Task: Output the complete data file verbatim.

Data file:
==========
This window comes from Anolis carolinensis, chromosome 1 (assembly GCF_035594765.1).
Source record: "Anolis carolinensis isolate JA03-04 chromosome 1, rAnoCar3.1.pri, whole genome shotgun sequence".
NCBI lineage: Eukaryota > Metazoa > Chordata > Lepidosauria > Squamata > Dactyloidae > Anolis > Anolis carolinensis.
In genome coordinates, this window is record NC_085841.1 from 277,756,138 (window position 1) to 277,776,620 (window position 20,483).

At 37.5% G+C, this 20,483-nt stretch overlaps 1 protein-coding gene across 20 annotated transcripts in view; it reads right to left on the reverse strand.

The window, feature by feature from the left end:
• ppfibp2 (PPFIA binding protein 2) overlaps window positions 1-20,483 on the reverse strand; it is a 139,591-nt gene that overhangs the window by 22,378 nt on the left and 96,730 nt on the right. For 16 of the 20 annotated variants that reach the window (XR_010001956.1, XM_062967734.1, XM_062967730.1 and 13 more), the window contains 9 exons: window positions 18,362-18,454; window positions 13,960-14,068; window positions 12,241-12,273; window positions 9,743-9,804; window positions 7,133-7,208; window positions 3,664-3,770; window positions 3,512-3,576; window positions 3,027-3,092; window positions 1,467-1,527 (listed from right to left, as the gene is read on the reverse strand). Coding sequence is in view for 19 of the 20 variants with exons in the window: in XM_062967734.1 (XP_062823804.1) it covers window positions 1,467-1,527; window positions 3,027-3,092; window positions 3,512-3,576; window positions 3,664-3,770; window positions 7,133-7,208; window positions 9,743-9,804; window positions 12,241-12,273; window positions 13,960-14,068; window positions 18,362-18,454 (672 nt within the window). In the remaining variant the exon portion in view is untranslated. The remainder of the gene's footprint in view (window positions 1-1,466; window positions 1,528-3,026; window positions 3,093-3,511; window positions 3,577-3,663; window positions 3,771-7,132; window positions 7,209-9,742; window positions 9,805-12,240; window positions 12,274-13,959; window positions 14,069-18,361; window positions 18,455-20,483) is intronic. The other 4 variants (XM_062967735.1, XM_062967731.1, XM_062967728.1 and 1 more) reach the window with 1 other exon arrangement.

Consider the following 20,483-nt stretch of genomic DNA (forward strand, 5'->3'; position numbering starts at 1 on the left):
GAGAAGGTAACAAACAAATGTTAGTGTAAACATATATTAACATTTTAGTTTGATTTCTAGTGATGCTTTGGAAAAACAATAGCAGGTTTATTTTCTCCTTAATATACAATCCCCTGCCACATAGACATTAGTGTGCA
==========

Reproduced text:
This window comes from Anolis carolinensis, chromosome 1 (assembly GCF_035594765.1).
Source record: "Anolis carolinensis isolate JA03-04 chromosome 1, rAnoCar3.1.pri, whole genome shotgun sequence".
NCBI lineage: Eukaryota > Metazoa > Chordata > Lepidosauria > Squamata > Dactyloidae > Anolis > Anolis carolinensis.
In genome coordinates, this window is record NC_085841.1 from 277,756,138 (window position 1) to 277,776,620 (window position 20,483).

At 37.5% G+C, this 20,483-nt stretch overlaps 1 protein-coding gene across 20 annotated transcripts in view; it reads right to left on the reverse strand.

The window, feature by feature from the left end:
• ppfibp2 (PPFIA binding protein 2) overlaps window positions 1-20,483 on the reverse strand; it is a 139,591-nt gene that overhangs the window by 22,378 nt on the left and 96,730 nt on the right. For 16 of the 20 annotated variants that reach the window (XR_010001956.1, XM_062967734.1, XM_062967730.1 and 13 more), the window contains 9 exons: window positions 18,362-18,454; window positions 13,960-14,068; window positions 12,241-12,273; window positions 9,743-9,804; window positions 7,133-7,208; window positions 3,664-3,770; window positions 3,512-3,576; window positions 3,027-3,092; window positions 1,467-1,527 (listed from right to left, as the gene is read on the reverse strand). Coding sequence is in view for 19 of the 20 variants with exons in the window: in XM_062967734.1 (XP_062823804.1) it covers window positions 1,467-1,527; window positions 3,027-3,092; window positions 3,512-3,576; window positions 3,664-3,770; window positions 7,133-7,208; window positions 9,743-9,804; window positions 12,241-12,273; window positions 13,960-14,068; window positions 18,362-18,454 (672 nt within the window). In the remaining variant the exon portion in view is untranslated. The remainder of the gene's footprint in view (window positions 1-1,466; window positions 1,528-3,026; window positions 3,093-3,511; window positions 3,577-3,663; window positions 3,771-7,132; window positions 7,209-9,742; window positions 9,805-12,240; window positions 12,274-13,959; window positions 14,069-18,361; window positions 18,455-20,483) is intronic. The other 4 variants (XM_062967735.1, XM_062967731.1, XM_062967728.1 and 1 more) reach the window with 1 other exon arrangement.

Consider the following 20,483-nt stretch of genomic DNA (forward strand, 5'->3'; position numbering starts at 1 on the left):
GAGAAGGTAACAAACAAATGTTAGTGTAAACATATATTAACATTTTAGTTTGATTTCTAGTGATGCTTTGGAAAAACAATAGCAGGTTTATTTTCTCCTTAATATACAATCCCCTGCCACATAGACATTAGTGTGCA